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The makers of two COVID-19 vaccines developed by the Chinese pharmaceutical company Sinovac and Oxford-AstraZeneca filed the first applications for approval in Brazil on Friday.
The federal health authority Anvisa now has 10 days to respond to the applications. However, this could also mean that the sponsors will be asked for more information.
An application was submitted by the Butantan Institute, a public health center in Sao Paulo that is working with Sinovac to test and manufacture its CoronaVac vaccine.
The other was from the Fiocruz Foundation, based in Rio de Janeiro, which works in a similar partnership with Oxford University and its partner, the Anglo-Swedish pharmaceutical company AstraZeneca.
The filings came a day after officials announced that CoronaVac had shown 78 percent effectiveness in clinical trials in Brazil, news that Sao Paulo Governor Joao Doria described as “historic”.
Sinovac has not yet published any global results from the final phase of clinical trials, which are also being carried out in Chile, Indonesia and Turkey.
The Oxford vaccine results published in December found it was 62 percent effective in volunteers given two full doses and 90 percent effective in volunteers given half a dose followed by a full dose.
Neither vaccine, however, appear to be achieving the 90 percent or more efficacy reported for vaccines from US pharmaceutical companies Pfizer and Moderna.
The CoronaVac and Oxford vaccines were embroiled in a political battle in Brazil between Doria and far-right President Jair Bolsonaro, who is likely to oppose next year’s presidential election.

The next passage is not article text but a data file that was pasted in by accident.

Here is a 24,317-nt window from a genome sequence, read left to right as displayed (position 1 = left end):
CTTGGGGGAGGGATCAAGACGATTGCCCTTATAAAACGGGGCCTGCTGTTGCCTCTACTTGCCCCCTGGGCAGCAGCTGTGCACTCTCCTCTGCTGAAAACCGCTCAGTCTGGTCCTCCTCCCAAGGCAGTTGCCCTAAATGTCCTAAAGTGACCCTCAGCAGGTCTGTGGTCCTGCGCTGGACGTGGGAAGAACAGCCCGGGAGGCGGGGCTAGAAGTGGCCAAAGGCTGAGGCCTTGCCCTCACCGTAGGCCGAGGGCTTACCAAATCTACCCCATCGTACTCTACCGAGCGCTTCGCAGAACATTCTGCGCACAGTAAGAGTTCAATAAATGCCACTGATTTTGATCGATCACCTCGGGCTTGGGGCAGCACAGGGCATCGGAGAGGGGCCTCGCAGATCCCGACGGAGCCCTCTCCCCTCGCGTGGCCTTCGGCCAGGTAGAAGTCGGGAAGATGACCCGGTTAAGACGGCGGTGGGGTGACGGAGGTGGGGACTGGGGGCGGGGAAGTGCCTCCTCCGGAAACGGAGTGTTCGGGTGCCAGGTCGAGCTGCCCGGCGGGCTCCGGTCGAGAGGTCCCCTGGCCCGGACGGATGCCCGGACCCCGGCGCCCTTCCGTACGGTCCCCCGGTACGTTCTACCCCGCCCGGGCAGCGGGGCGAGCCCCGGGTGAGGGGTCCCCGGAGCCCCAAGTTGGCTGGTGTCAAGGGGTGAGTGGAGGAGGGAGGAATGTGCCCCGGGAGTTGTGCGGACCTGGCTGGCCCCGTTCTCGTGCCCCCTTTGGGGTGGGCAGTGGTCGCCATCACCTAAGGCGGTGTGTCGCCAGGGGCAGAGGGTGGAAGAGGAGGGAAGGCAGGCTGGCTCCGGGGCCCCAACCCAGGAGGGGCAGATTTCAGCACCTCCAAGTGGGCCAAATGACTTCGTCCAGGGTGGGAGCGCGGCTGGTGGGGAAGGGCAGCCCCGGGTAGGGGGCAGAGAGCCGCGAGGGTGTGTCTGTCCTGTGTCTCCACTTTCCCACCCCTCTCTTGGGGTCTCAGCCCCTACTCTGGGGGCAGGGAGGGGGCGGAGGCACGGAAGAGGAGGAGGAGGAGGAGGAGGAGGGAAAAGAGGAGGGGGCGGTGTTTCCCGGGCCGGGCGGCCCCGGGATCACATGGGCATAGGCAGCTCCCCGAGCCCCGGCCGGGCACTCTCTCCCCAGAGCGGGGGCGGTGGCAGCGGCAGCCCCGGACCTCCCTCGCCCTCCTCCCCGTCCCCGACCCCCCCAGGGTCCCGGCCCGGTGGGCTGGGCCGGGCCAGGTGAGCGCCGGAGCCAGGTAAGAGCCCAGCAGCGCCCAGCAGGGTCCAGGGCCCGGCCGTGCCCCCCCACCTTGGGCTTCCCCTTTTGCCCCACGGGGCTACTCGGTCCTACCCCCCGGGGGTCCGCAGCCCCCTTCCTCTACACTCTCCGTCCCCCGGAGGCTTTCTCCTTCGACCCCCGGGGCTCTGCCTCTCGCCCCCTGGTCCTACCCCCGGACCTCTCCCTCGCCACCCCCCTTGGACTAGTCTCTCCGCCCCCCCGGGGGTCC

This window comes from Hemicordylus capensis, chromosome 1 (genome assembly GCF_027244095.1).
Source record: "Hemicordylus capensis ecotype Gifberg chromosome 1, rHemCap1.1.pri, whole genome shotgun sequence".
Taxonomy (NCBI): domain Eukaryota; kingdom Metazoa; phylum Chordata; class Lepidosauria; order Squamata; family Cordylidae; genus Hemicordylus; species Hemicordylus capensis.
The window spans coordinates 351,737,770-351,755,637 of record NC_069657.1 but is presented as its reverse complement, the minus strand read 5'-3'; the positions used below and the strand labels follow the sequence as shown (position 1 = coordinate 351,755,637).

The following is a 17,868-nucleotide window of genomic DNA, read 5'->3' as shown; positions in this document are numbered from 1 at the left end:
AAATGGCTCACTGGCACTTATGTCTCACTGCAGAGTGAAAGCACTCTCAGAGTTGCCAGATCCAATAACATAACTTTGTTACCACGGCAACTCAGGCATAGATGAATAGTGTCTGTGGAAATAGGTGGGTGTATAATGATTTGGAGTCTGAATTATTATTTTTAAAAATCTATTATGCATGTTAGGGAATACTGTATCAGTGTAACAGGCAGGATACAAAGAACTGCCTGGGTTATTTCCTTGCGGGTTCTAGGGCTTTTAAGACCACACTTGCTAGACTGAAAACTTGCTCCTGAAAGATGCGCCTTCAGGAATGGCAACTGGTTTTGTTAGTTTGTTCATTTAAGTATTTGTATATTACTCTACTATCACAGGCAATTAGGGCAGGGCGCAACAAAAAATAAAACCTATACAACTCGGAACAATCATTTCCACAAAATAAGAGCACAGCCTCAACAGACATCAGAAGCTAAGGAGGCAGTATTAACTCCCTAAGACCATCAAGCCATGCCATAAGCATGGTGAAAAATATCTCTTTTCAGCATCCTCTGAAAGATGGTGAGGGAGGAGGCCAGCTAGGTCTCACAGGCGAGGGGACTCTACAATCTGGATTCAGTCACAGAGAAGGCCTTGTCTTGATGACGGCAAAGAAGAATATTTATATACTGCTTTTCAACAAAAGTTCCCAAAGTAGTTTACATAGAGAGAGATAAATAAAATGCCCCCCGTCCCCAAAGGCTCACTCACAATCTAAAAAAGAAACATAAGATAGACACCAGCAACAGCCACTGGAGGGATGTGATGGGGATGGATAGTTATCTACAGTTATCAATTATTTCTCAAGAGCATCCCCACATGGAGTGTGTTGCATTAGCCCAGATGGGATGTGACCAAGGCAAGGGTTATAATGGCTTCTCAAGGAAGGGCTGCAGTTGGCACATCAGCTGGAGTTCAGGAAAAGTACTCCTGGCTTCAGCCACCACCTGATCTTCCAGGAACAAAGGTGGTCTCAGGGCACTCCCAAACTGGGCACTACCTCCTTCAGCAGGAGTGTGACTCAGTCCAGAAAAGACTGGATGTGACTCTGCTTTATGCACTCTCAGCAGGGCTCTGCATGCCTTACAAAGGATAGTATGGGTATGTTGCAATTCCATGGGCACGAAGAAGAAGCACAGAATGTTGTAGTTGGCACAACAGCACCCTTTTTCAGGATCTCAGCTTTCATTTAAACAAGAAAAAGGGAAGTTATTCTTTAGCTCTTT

The federal government initially passed on CoronaVac, which Bolsonaro ridiculed as “Joao Doria’s Chinese vaccine”.
However, after the Ministry of Health struggled to secure enough doses for Brazil’s 212 million residents, it announced Thursday that it had signed a contract with the Butantane Institute for 100 million doses of the vaccine for nationwide use.
For its part, Fiocruz plans to import two million doses of the AstraZeneca batch made by the Indian Serum Institute, the world’s largest manufacturer of vaccines by volume.
On Friday, Bolsonaro sent a letter to Indian Prime Minister Narendra Modi urging “the delivery of the two million cans” of the AstraZeneca batch.
The early delivery would enable the vaccination program to be implemented immediately, Bolsonaro said.
Brazil has the second highest death toll from the pandemic after the US. More than 200,000 people were killed by COVID-19.
The government has not yet set a start date for its vaccination campaign, a delay that has been heavily criticized by Bolsonaro opponents.
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© 2021 AFP
Quote: Sinovac, AstraZeneca applies for vaccine approval in Brazil (2021, January 9), accessed on January 10, 2021 from https://medicalxpress.com/news/2021-01-sinovac-astrazeneca-vaccine-brazil.html
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